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November 28, 2017
On November 3, the Dax reached a new record high, at 13,505. It has more than doubled since 2010. However, the commonly used total return index is unsuited for international comparisons. In addition, the Dax which is dominated by manufacturing firms is not representative of the German economy as a whole, which relies much more on the services sector. Despite the recent gains, the German stock market remains underdeveloped. With a market cap of 57% of GDP, Germany continues to rank last among the large European countries. This is not least due to a pension system which hardly involves the capital market, to risk-averse retail investors and to a large share of family-owned companies. [more]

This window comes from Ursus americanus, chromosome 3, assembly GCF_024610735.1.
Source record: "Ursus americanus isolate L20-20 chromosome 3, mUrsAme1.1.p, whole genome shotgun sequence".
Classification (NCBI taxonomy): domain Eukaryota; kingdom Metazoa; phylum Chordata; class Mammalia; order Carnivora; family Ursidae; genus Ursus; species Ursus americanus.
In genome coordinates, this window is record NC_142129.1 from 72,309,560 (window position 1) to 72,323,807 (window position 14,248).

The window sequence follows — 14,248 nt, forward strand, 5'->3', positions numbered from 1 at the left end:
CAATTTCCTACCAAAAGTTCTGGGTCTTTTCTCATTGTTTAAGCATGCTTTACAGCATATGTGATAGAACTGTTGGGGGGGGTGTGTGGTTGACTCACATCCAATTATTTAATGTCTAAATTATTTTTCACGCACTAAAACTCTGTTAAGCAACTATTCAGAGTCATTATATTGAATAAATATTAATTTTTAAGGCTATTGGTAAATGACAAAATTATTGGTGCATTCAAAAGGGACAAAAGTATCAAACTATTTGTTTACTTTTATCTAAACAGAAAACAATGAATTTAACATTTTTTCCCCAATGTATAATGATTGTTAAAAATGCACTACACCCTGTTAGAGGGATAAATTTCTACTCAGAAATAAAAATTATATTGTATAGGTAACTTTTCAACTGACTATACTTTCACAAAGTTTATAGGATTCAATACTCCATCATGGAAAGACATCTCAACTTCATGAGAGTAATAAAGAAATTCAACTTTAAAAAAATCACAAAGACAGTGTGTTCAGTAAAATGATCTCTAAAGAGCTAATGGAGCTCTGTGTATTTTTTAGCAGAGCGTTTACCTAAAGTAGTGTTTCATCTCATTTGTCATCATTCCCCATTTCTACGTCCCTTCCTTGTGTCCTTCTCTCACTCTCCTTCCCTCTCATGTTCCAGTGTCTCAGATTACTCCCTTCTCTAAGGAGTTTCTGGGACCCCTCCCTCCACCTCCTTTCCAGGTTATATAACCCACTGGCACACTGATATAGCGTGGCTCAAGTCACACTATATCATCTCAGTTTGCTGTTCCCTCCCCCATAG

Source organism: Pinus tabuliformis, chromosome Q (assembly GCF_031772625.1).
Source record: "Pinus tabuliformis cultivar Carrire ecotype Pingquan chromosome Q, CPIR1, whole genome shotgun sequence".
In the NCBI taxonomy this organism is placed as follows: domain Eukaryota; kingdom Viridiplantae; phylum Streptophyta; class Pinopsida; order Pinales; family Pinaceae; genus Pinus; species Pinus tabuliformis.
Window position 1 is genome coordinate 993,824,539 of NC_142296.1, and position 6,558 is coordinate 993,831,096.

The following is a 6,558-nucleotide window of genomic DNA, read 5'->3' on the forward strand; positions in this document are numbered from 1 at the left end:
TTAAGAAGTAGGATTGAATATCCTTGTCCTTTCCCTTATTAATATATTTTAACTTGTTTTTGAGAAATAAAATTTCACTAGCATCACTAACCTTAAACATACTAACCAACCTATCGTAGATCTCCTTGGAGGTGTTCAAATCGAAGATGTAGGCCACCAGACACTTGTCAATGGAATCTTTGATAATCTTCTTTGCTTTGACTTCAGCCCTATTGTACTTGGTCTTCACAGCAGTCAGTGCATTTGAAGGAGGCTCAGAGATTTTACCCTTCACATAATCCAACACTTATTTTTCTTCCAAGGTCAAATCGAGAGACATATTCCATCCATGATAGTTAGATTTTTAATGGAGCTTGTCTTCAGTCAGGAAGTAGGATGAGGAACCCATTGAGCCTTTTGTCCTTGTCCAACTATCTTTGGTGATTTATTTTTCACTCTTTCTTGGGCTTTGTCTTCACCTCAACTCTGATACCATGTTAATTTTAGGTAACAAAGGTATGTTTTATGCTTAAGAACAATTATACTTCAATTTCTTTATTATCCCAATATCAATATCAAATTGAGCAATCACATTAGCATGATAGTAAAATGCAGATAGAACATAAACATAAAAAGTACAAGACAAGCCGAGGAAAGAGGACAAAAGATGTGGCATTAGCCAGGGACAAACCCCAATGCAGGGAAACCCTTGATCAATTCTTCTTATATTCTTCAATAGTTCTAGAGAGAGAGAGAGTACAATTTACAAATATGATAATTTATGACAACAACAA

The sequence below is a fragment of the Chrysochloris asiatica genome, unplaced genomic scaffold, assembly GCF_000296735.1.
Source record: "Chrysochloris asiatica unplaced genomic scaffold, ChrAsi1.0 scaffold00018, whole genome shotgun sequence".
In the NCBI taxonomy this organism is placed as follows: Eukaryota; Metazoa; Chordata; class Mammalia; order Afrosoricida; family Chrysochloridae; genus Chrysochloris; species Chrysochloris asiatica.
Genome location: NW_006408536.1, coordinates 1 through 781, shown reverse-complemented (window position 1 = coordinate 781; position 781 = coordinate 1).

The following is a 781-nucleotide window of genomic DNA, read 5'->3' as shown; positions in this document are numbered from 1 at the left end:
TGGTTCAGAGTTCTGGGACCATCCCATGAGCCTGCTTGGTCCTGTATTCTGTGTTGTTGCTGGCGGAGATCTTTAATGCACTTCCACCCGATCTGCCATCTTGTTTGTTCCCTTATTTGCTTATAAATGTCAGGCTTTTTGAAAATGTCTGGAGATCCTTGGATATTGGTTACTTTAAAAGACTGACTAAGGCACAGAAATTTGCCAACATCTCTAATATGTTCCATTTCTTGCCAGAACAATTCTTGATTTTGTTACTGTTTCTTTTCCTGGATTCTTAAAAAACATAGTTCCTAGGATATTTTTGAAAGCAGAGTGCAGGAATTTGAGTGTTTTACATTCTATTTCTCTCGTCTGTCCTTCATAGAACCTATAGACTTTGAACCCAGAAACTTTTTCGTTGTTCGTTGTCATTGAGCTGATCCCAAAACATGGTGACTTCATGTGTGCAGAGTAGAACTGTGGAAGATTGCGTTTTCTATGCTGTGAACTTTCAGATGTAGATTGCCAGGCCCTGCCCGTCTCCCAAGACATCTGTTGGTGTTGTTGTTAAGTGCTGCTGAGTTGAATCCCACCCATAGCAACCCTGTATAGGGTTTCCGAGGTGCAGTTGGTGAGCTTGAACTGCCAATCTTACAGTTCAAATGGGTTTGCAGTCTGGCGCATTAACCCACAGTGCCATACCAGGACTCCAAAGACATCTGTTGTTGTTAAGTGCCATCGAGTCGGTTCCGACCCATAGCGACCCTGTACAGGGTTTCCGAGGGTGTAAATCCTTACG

Germany Monitor In the last few weeks the Dax has repeatedly climbed to new record highs. However, the commonly used total return index is unsuited for international comparisons. On November 3, the Dax reached a new record high, at 13,505. Its cumulative gain since 2010 amounts to almost 120%. However, as a total return index, this figure includes reinvested dividends. In contrast, international equity indices usually take into account only the share price performance. On a comparable basis, the cumulative Dax increase amounts to only about 70%. Still, this is enough to leave its most important European peers behind. The German stock market is benefiting from strong economic growth and, just like other capital markets, from unconventional monetary policy. In the last few years Germany has enjoyed considerably stronger GDP growth than its euro area peers. In addition, the ECB’s rate cuts and securities purchases have supported the Dax. The Dax is not representative of the German economy as a whole. Since the financial crisis, the Dax has risen more than the German economy overall. This is not least due to the strong weight of manufacturing in the index: the sector makes up more than half of the Dax market capitalisation, even though it has a share of less than one-quarter in total gross value added. The manufacturing sector in turn has benefited from its strong position in countries with particularly high growth rates and from a global cyclical upswing, whose impact on the much larger services sector has been less pronounced. Despite the favourable recent trend, the German stock market remains underdeveloped. In terms of market cap (57% of GDP), Germany continues to rank last among the large European countries and the US. Equity issuance is relatively subdued, too. There are several reasons for this, such as a tax system that discriminates against equity capital, a pension system that hardly involves the capital market, risk-averse retail investors and a large share of family-owned companies (and, consequently, a relatively small number of listed companies). The new government should take steps to lower the structural hurdles for a flourishing stock market , in our view. A successful stock market is important for companies as a source of financing, for savers as a way to increase returns and diversify their portfolio and for start-up founders as an exit option for venture capital. Author Jan Schildbach +49 69 910-31717 jan.schildbach@db.com Editor Stefan Schneider Deutsche Bank AG Deutsche Bank Research Frankfurt am Main Germany E-Mail: marketing.dbr@db.com Fax: +49 69 910-31877 www.dbresearch.com DB Research Management Stefan Schneider Original in German: November 20, 2017 November 28, 2017 German stock market rises to record highs: All is well – or is it? German stock market rises to record highs: All is well – or is it? 2 | November 28, 2017 Germany Monitor German stock market rises to record highs: All is well – or is it? 3 | November 28, 2017 Germany Monitor On November 3, the German equity index Dax reached another record high, at 13,505 points, after having crossed the threshold of 13,000 points for the first time on October 16. It has risen by a total of almost 50% over the past three years. The German stock market is obviously a success – or is it? Dividend payments play an important role in the success of the Dax In contrast to the vast majority of well-known international equity indices, the Dax is a total return index. It reflects the total return of equity investments, not just the share price performance of its constituent firms. In particular, its calculation is based on the assumption that any dividend payments are immediately reinvested in full (although this is not the only distinctive feature). In contrast, most international indices track only the price movements of the shares they contain and do not take into account dividend payments. Under extreme circumstances, a stock whose price remains constant over several years (or rises only in line with the dividend to be distributed) may therefore contribute nothing to the performance of a price index, but make a significant contribution to a rising total return index. This divergence between the two index types becomes more pronounced over time as dividends accumulate. Let’s take Germany as an example. The Dax price index has risen by c. 70% since the beginning of 2010 (i.e. after the end of the financial crisis, but before the beginning of the European debt crisis), whereas the Dax total return index (its better-known cousin) has gained almost 120%. This means that only 60% of the performance of the total return index is based on share price movement. 40% stems from dividend payments. And this is not an anomaly. Rather, the effect becomes even more visible in the long term. On December 30, 1987, the level of both indices was set at 1,000 points. Today, 30 years later, the total return index trades at more than double the level of the price index (c. 13,000 vs c. 6,200 points). This particular calculation method distorts any comparisons with equity indices from other countries. In 2016, for example, the Dax achieved an average performance when compared with key European and US indices. According to the common interpretation, it lagged the British FTSE 100 and the US S&P 500, but outperformed the French CAC 40, the Spanish IBEX 35 and the Italian MIB 40. However, a closer look reveals that the Dax was less successful than its French counterpart, as the price index gained only 3.7%, i.e. about half as much as the total return index and less than the CAC 40 (4.9%). Dax considerably ahead of its European peers Thus, it is important to choose a uniform standard for comparison, even for a relatively short period. The problem of distortion becomes more pronounced in an analysis over several years. Since the beginning of 2010, the Dax total return index has kept up with the S&P 500 in the US (i.e. more than doubled) and thus left all major European peers far behind. By contrast, the Dax price index with its increase of 70% still outperforms its European peers, but the British and French indices are more in its league (with gains of almost 40%) than the US index (+130%). The Italian and Spanish benchmark indices remain below their pre- crisis levels. Still, the German stock market appears to have outperformed its European peers as expected, due to Germany being perceived as a safe haven during the European debt crisis as well as above-average economic growth. Since the end of 2010, German GDP has grown by a cumulative 13% in real terms, i.e. not much less than US or British GDP (+15.5% and +15%, 0 50 100 150 200 250 2 0 1 0 1 1 1 2 1 3 1 4 1 5 1 6 1 7 Dax price index Dax total return index January 1, 2010 = 100 Only 60% of the Dax performance since 2010 stems from higher share prices 1 Sources: Bloomberg Finance LP, WEFA, Deutsche Bank -15 -10 -5 0 5 10 15 20 Performance of the benchmark equity index in 2016 in % 2 Sources: Bloomberg Finance LP, WEFA, Deutsche Bank -20 0 20 40 60 80 100 120 140 Sources: Bloomberg Finance LP, WEFA, Deutsche Bank Change in the national benchmark equity index since January 1, 2010 in % Dax better than European peers, but lags behind US 3 German stock market rises to record highs: All is well – or is it? 4 | November 28, 2017 Germany Monitor respectively) and much more than French (8%), Spanish (5%) or Italian (-0.5%) GDP. However, the stock market performance has decoupled to some extent from the real economy. The stock market is usually seen as an indicator of the health of the overall economy, even though equity prices are determined more by expectations about the future than by the current situation. It is quite possible that (nominal) equity indices and nominal GDP growth diverge, although they tend to move in the same direction in the long run. This applies to the current upswing, too, but there are some differences. In some countries, economic growth and the increase in share prices have been of similar magnitude since the beginning of 2011; however, the US, French and German stock markets have clearly outpaced GDP growth. Dax is not representative of the German economy as a whole An important reason for this decoupling may be the fact that the stock market does not really reflect the economy as a whole, in particular not its sectoral breakdown. (In addition, divergences can obviously result from the fact that benchmark equity indices consist only of large companies, whereas a large share of the value added comes from small and medium-sized enterprises.) In Germany, five industries play a dominant role in the economy as a whole: i) manufacturing; ii) trade, transport, and hospitality; iii) real estate; iv) business services; and v) public services (including healthcare). Taken together, they account for 79% of total gross value added. This underscores the dominating role of the services sector, which is true for all highly developed economies (if somewhat less so for Germany): four of the five largest industries belong to the services sector. Which industries are the most important for the Dax (measured by market capitalisation)? The Dax heavyweights come from only three industries: i) manufacturing, ii) information and communication and iii) financial services. Manufacturing is far ahead of all other industries, with a share of 58%. Moreover, two industries that play only a relatively small role in the economy as a whole – information and communication and financial services – make up more than one-quarter of the Dax. The Dax is obviously not representative of the German economy overall, as only one of five key industries is meaningfully represented in the benchmark index. This means that the Dax performance depends much more directly on (global) manufacturing activity than the German economy as a whole. At the same time – not least shown by the recession in 2008/09 – manufacturing, particularly the capital goods sector, which is very strong in Germany, is subject to larger cyclical volatility than most business services, let alone other services industries such as retail trade, real estate or healthcare. Demand for many services is relatively independent of traditional economic up- or downswings. Moreover, most Dax companies have a strong global presence, which means that for them the share of sales abroad is much higher than for the German economy overall, with its high share of primarily domestic services. While an exact comparison is impossible due to a lack of data, a simple back-of-the- envelope calculation shows the different dimensions. In 2015, the Dax companies generated 45% of their sales revenues outside Western Europe (including Germany), which means that the actual share of foreign revenues was even higher. On the other hand, total German exports amounted to EUR 1,194 bn whereas almost all non-financial companies (the missing industries account for only about 6% of turnover) achieved a turnover of EUR 5,928 bn as estimated by the Bundesbank. While the last two figures do not include any business of legally independent foreign subsidiaries, they clearly show that the -2 0 2 4 6 8 10 12 14 16 18 Cumulative GDP growth 2011 - 17E 4 Source: Deutsche Bank Research % 0 20 40 60 80 100 120 Nominal, cumulative GDP growth, 2011-2017E Performance of the national benchmark equity (price) index since January 1, 2011 % DE, FR, US: Stock market outpaces real economy 5 Sources: IMF, Bloomberg Finance LP, WEFA, Deutsche 22.9 4.8 16.0 4.7 3.9 10.9 11.0 18.2 4.1 3.4 Manufacturing Construction Trade, transport, hospitality Information and communication Financial services Real estate Business services Public services Other services Other Gross value added in Germany by industry 6 %, 2016 Sources: Federal Statistical Office, Deutsche Bank Research German stock market rises to record highs: All is well – or is it? 5 | November 28, 2017 Germany Monitor corporate sector as a whole generates a much smaller share of its sales abroad than the Dax companies. Furthermore, the large German companies are particularly well positioned in regions that have seen above-average growth in the last few years. Asian emerging markets have achieved by far the strongest growth rates globally since the end of 2010, and the US was an engine of growth among industrialised countries (even more so than Germany; see chart 4 above). And large listed companies from Germany generate 14% of their turnover in emerging markets in Asia – more than companies from all other major European economies. In addition, the share in the US is the second-highest for German corporates after Italy. This means that the Dax companies have benefited from their international orientation and particularly their strong presence in the fastest-growing economies over the last few years – and probably also from cyclically elevated demand for capital goods. 1 This effect is smaller for the German economy as a whole, as the share of foreign sales is lower and less-cyclical sectors play a more important role. Since the global economy has been experiencing a cyclical upswing since the end of the financial crisis, it is hardly surprising that the Dax has risen more than German GDP in the last few years. German stock market upswing moderate in comparison to earlier post-crisis periods The German stock market rose not only more than German GDP, but also more than all other major European markets. Is this outperformance due to i) unusually strong development in Germany or to ii) only moderate recovery in the other countries? i) A short look at the movements in the Dax after the recessions of 1992/93 and 2003 shows that the performance after the recession in 2008/09 was not a positive outlier, but rather slightly below the average. Once the Dax had reached its bottom in a recession, the index consistently rose strongly during the following five years and more than doubled in all three instances. The most significant uptrend was registered after the crash until 2003, but then the index suffered again due to the global financial crisis – not even five years after having bottomed. In a historical comparison, the current upswing is not particularly pronounced. ii) The upswing in other European countries has indeed been weaker than in former economic recoveries. Italy and Spain did not see a major upward trend at all; in fact, equity prices in these two countries are still considerably below the peaks seen before the financial crisis. In France the upswing was considerably slower than in the late 1990s or in the mid-2000s. The same applies to the UK, even though the FTSE 100 at least reached new record highs this year. How much did the expansionary, unconventional monetary policy of the last few years contribute to the rise in the German stock market? Securities purchase programmes (also called quantitative easing, or QE) have become popular around the world only since the financial crisis. Portfolio rebalancing is just one channel, in addition to other factors such as a weaker exchange rate and reduced volatility, through which QE may push up equity prices. By buying (typically) government bonds, a central bank squeezes institutional investors out 1 This international success is reflected only to some extent in the national accounts, as much of the turnover generated by Dax companies abroad (often via subsidiaries) is not registered as exports in the national accounts because the products or services are directly manufactured or provided abroad. Nevertheless, they feed into corporate profits at a group level and are thus reflected in the Dax. 58.2 4.5 15.1 13.4 1.3 4.9 2.6 Manufacturing Construction: no constituent Trade, transport, hospitality Information and communication Financial services Real estate Business services: no constituent Public services Other services: no constituent Other Market capitalisation of Dax companies by industry 7 %, October 30, 2017 Sources: Bloomberg Finance LP, Deutsche Bank Research 0 5 10 15 20 25 30 35 40 Germany UK France Italy Spain Emerging markets Asia US * Aggregate of the companies represented in the national benchmark equity index Source: Deutsche Bank %, 2016 Share of key growth regions in turnover of European companies* 8 0 50 100 150 200 250 300 350 Y e a r 1 Y e a r 2 Y e a r 3 Y e a r 4 Y e a r 5 from October 6, 1992 from March 12, 2003 from March 6, 2009 After the crash: Performance of the Dax price index 9 Low reached during the recession = 100 Sources: Bloomberg Finance LP, Deutsche Bank Research German stock market rises to record highs: All is well – or is it? 6 | November 28, 2017 Germany Monitor of “safe” assets and induces them to shift their investments into riskier assets. This has an impact on all securities markets, from government bonds to corporate bonds and equities. Moreover, the ECB introduced negative interest rates on bank deposits at the central bank. Overall, monetary policy may have lent considerable support to the stock markets. 2 German stock market still a lightweight, despite its strong performance Despite all gains and records that the Dax and even more so the MDax, the index for smaller companies, have registered in the last few years, the German stock market still lags behind in international comparisons. While the aggregate market capitalisation of all listed companies currently amounts to EUR 1,848 bn (an increase of 28% over end-2007), relative to GDP it has stagnated at only 57%. This is the lowest ratio among the large economies in both Europe and the US. Admittedly, the UK and Italy just publish a joint figure (they share a common stock exchange operator) and the figure for France also includes the Netherlands, Belgium and Portugal. Moreover, the gap between Germany and other countries with a broader and stronger stock market has widened since 2007. In the US, for example, total market cap has risen by 55% and the ratio to GDP has increased from 136% to 157%. Even the UK and Italy, which are suffering or have suffered from Brexit and the debt crisis, have seen market cap relative to GDP rise slightly, to 95%. Thus, the German stock market remains a structural lightweight in comparison to other industrial countries – and this has not changed over the past decade, despite robust economic growth and new Dax records. No momentum in new issuances either How many and which companies are listed on the stock exchange is one thing; the momentum in the market caused by the issuance of new shares and by initial public offerings is another. So how does Germany do in terms of momentum ranking, since it does not do well in status ranking? First, it makes sense to look at the number of initial public offerings, both by new companies that need fresh funds to expand and by companies whose owners want to sell their shares and pull out. Initial public offerings are a volatile business and depend to a considerable extent on current market conditions, which is why any comparison should be based on a period of several years. Since 2010, Germany has taken a middle position among the large European economies, in terms of both the absolute number of IPOs and the capital raised (EUR 24 bn). However, this is the most positive that can be said in this regard. Compared to the size of its economy, Germany once again ranks last in terms of issuance volume, although it is not far behind France and Italy. With respect to the number of IPOs relative to GDP, Germany lags far behind; while a few large IPOs have propped up the overall volume of raised capital, the IPO market is not nearly as broad as in other European countries. On average, 18 companies go public each year in the largest economy of the continent, whereas 98 do so in the UK (whose GDP is smaller). Secondly, what about share issuance in general, which is typically dominated by capital increases, i.e. transactions where a company that is already listed raises additional equity capital through the issuance of new shares? Figures for the UK are not available, but even within the euro area Germany once again ranks only 2 See for example Chen et al. (2017), Bhattarai and Neely (2016), Haldane et al. (2016), Fratzscher et al. (2014) or Engen et al. (2015). 0 3 6 9 12 15 18 21 24 27 0 20 40 60 80 100 120 140 160 180 G e r m a n y S p a i n U K + I t a l y E u r o n e x t * U S % of GDP (left) EUR tr (right) Market capitalisation, Sep 2017 * Comprises the main stock exchanges of France, the Netherlands, Belgium and Portugal Germany carrying the red stock exchange lantern 10 Sources: WFE, IMF, Deutsche Bank Research 0 100 200 300 400 500 600 700 800 900 1000 0 10 20 30 40 50 60 70 80 90 100 Volume in EUR bn (left) Number (right) IPOs in Europe, 2010-16 11 * Comprises the main stock exchanges of France, the Netherlands, Belgium and Portugal Sources: PwC, Deutsche Bank Research German stock market rises to record highs: All is well – or is it? 7 | November 28, 2017 Germany Monitor somewhere in the middle. Between the beginning of 2013 and August 2017, non-financial listed companies issued new shares worth a total of EUR 24 bn in Germany. A meagre result, compared to EUR 96 bn in France, EUR 34 bn in Ireland or EUR 18 bn in Spain. While Germany has a share of 29% in euro area GDP, its share in equity issuances was only 10% during this period. During the “new economy” era the share was 40-50%, and before the financial crisis it was still almost 20%. Hence, Europe’s largest economy overall performs relatively poorly in the stock market momentum ranking as well. Reasons for the structural weakness of the German stock market In a financial system that is largely based on bank financing, the stock market obviously plays a less important role than in a financial system that relies more on the capital market. Thus, the German stock market has always been relatively small. There are numerous reasons for this, beyond the historical role of the banking sector as the most important (and well-functioning) intermediary between creditors and debtors. Some of them are: 3 — The tax treatment of debt capital is more favourable than that of equity capital, as interest payments on debt can be deducted from pre-tax profits whereas dividends must be paid from after-tax profits. Since many other countries have similar rules, this distortion dampens the development of the stock market but does not explain Germany’s relative weakness. — The German pension system lacks a widespread and substantial funded component in individual old-age provisions that could be invested at least partly in the stock market, as in other countries. Demand for Riester schemes, which permit such investments, is declining, and the concept suffered right from the start from the fact that participation was voluntary. No mechanisms were put in place to win over as many participants as possible. In addition, the mandatory guarantee to pay back (at least the nominal) contributions makes it difficult for Riester providers to invest significant amounts in equities. 4 — German retail investors tend to be cautious and risk-averse, which is reflected in their comparatively low equity holdings and the catchphrase “missing equity culture”. On average, German households have invested only EUR 7,300 per capita in stocks (direct investments, excluding mutual funds), whereas the figure for other large EU countries is between EUR 11,000 and EUR 15,700. Instead, Germans invest more in low-risk asset classes such as bank deposits (EUR 27,600 per capita) or insurance policies (EUR 25,700). 5 — Numerous mid-sized German companies are (exclusively) family-owned, whereas they are often listed on the stock market elsewhere, particularly in Anglo-Saxon countries. To some extent, this may be due to the fact that many German companies are relatively old and have been family-owned for decades, which means that it is not the founder alone who can decide on going public, but a bigger number of heirs who must find a consensus. Furthermore, in such cases there may be considerable pressure to continue a generations-old tradition and not cede control over the family business to the “anonymous” market – not least because external investors might push for fundamental changes. In addition, there are also many listed companies where founder families still hold a large stake, which reduces the free float. 6 3 See for example Vitols (2003) or Bundesbank (1997). 4 See Niggemann and Rocholl (2010). 5 See also Bundesbank (2014). 6 See Franks and Mayer (2017). 0 10 20 30 40 50 60 70 80 90 100 Stock issuance, 2013 - Aug 2017 12 EUR bn Sources: ECB, Deutsche Bank Research 0 5 10 15 20 25 30 35 Equity Mutual funds Deposits Insurance policies France Italy UK Spain Germany * Population as of January 1 Sources: Eurostat, Deutsche Bank Research Per capita*, in EUR '000, 2016 Households' financial assets 13 64.8 German stock market rises to record highs: All is well – or is it? 8 | November 28, 2017 Germany Monitor Beyond these structural disadvantages for equity financing in Germany, some more recent trends play a role as well. While the ECB’s extremely expansionary monetary policy (zero interest rates and a large-scale bond purchasing programme) supports investment in stocks, it has also reduced debt financing costs to such an extent that share issuance has become considerably less attractive for issuers. Moreover, as German companies are overall very profitable thanks to the prolonged economic expansion, they can comfortably build up equity via retained earnings and do not need to raise it externally from investors. Still, a lack of domestic demand tends to be offset by foreign investors, who enter the market if share prices are attractive. Consequently, the portion of foreign shareholders in the Dax has risen from 45% to 58% between 2005 and 2015. 7 In an international comparison, the German stock market hardly suffers from a valuation discount but certainly from a very small number of listed companies. Outlook Despite all the positive headlines about the Dax and MDax in the past months and years, the German stock market remains underdeveloped in an international comparison. However, we believe a stronger stock market would be desirable for a number of reasons: — It provides companies with alternative sources of financing beyond credit (bank loans, bonds, etc.) and retained earnings. — It enables savers to make provisions on their own for future spending, for example in old age, and become less dependent on i) statutory pensions, whose level is driven by political and demographic factors, and ii) traditional, conservative forms of saving, which have generated low or no returns for years now (such as bank deposits or life insurance policies). — A flourishing stock market also makes it easier for start-up investors to exit from a successful new company and “hand it over” to a broader range of investors via an IPO. In turn, this should increase investors’ willingness to provide start-up founders with the necessary seed capital. There is a reason why the most valuable companies in the US (and indeed worldwide) were all founded only during the past 45 years (by declining age: Microsoft, Apple, Amazon, Google/Alphabet and Facebook). During this period only one current Dax member (SAP) was newly established 8 , which is, by the way, also the most valuable German company today. Young, innovative companies are particularly important for productivity growth and employment, above all during an era of technological change such as the current digitalisation. Thus, for an economy like Germany that is heavily impacted by such change, it is all the more important to have a strong and flourishing stock market. Thus, careful monitoring is necessary regarding whether the new government can take steps towards this goal, for example by — abolishing the discriminatory tax treatment of equity versus debt capital — introducing a more capital market-oriented pillar of private old-age provision, similar to the Australian or US model, for example, which would increase stock market participation by retail investors and reduce the gap versus other countries 7 See Ernst & Young (2016). 8 apart from spin-offs of parts of much older corporations 0 50 100 150 200 250 300 350 400 450 Net income Cash flow Profitability of German companies 14 Source: Bundesbank EUR bn 0 1,000 2,000 3,000 4,000 5,000 6,000 U S S p a i n U K + I t a l y E u r o n e x t * G e r m a n y Number of listed companies 15 Sources: WFE, Deutsche Bank Research Sep 2017 * Comprises the main stock exchanges of France, the Netherlands, Belgium and Portugal German stock market rises to record highs: All is well – or is it? 9 | November 28, 2017 Germany Monitor — cutting red tape with regard to listing a company on the stock market, which would likely prompt more family-owned businesses to consider an IPO, or — reducing corporate taxes and thus making companies more competitive and attractive for investors – not least in view of the fact that the US, France and the UK are eyeing lower corporate taxes. Such structural reforms would certainly be timely, not least against the background of the plans to achieve a European Capital Markets Union. The Dax would be able to benefit more from the very favourable macroeconomic environment and would be kept back less by structural factors. Thus, the German stock market could gain further ground on its counterparts in other European countries and continue its positive trend of the last few years. Jan Schildbach (+49 69 910-31717, jan.schildbach@db.com) German stock market rises to record highs: All is well – or is it? 10 | November 28, 2017 Germany Monitor Literature Bhattarai, Saroj, and Christopher Neely (2016). A Survey of the Empirical Literature on U.S. Unconventional Monetary Policy. Federal Reserve Bank of St. Louis Working Paper No. 2016-021A. Bundesbank (1997). Shares as financing and investment instruments. Monthly Report, January 1997, p. 27-40. Bundesbank (2014). Ownership structure in the German equity market: general trends and changes in the financial crisis. Monthly Report, September 2014, p. 19-32. Chen, Qianying, Marco Lombardi, Alex Ross and Feng Zhu (2017). Global impact of US and euro area unconventional monetary policies: a comparison. BIS working paper No. 610. Engen, Eric M., Thomas Laubach and David Reifschneider (2015). The Macro- economic Effects of the Federal Reserve’s Unconventional Monetary Policies. Federal Reserve Finance and Economics Discussion Series 2015- 005. Ernst & Young (2016). Wem gehört der DAX? Analyse der Aktionärsstruktur der DAX-Unternehmen 2015. Presentation. Franks, Julian, and Colin Mayer (2017). Evolution of Ownership and Control Around the World: The Changing Face of Capitalism. University of Oxford, Saïd Business School Working Paper No. 2017-08. Fratzscher, Marcel, Marco Lo Duca and Roland Straub (2014). ECB Unconventional Monetary Policy Actions: Market Impact, International Spillovers and Transmission Channels. Paper presented at the 15th Jacques Polak Annual Research Conference hosted by the International Monetary Fund, November 13-14, 2014. Haldane, Andrew G, Matt Roberts-Sklar, Tomasz Wieladek and Chris Young (2016). QE: the story so far. Bank of England Staff Working Paper No. 624. Niggemann, Taro, and Jörg Rocholl (2010). Pension Funding and Capital Market Development. Vitols, Sigurt (2003). Changes in German finance: Introducing more “market” into a bank-based system. United Nations University Maastricht, INTEC Working Paper No. 03-29. German stock market rises to record highs: All is well – or is it? 11 | November 28, 2017 Germany Monitor In the "Germany Monitor" series we address political and structural issues which have great significance for Germany. These include commentaries on elections and political decisions, as well as technology and industry issues, and macro- economic topics which go beyond the business cycle matters addressed in "Focus Germany". Germany Monitor Our publications can be accessed, free of charge, on our website www.dbresearch.com You can also register there to receive our publications regularly by E-mail. Ordering address for the print version: Deutsche Bank Research Marketing 60262 Frankfurt am Main Fax: +49 69 910-31877 E-mail: marketing.dbr@db.com Available faster by E-mail: marketing.dbr@db.com * German stock market rises to record highs: All is well – or is it? ............................................... November 28, 2017 * German labour market: Much remains to be done! ..................................... November 13, 2017 * Bundestagswahl 2017: The final countdown ......... September 19, 2017 * German industrial policy: General restraint commendable, but key areas that need to be addressed are being neglected ............................................. September 12, 2017 * Housing policy in Germany – Changing direction ........ August 31, 2017 * State or private, redistribution or growth – Who will be the winners according to the parties’ tax proposals? ........ August 28, 2017 * Time to fully recognise the potential of digital start-ups .......................................................... August 22, 2017 * German defense policy: Towards a more integrated security framework ...................................... August 8, 2017 * Packed European agenda for the next government: Numerous challenges, no (easy) answers .................... August 3, 2017 * Germany’s fiscal situation: Full employment and zero interest rates result in budget surpluses – but demographic development might become a problem! ..... July 19, 2017 © Copyright 2017. 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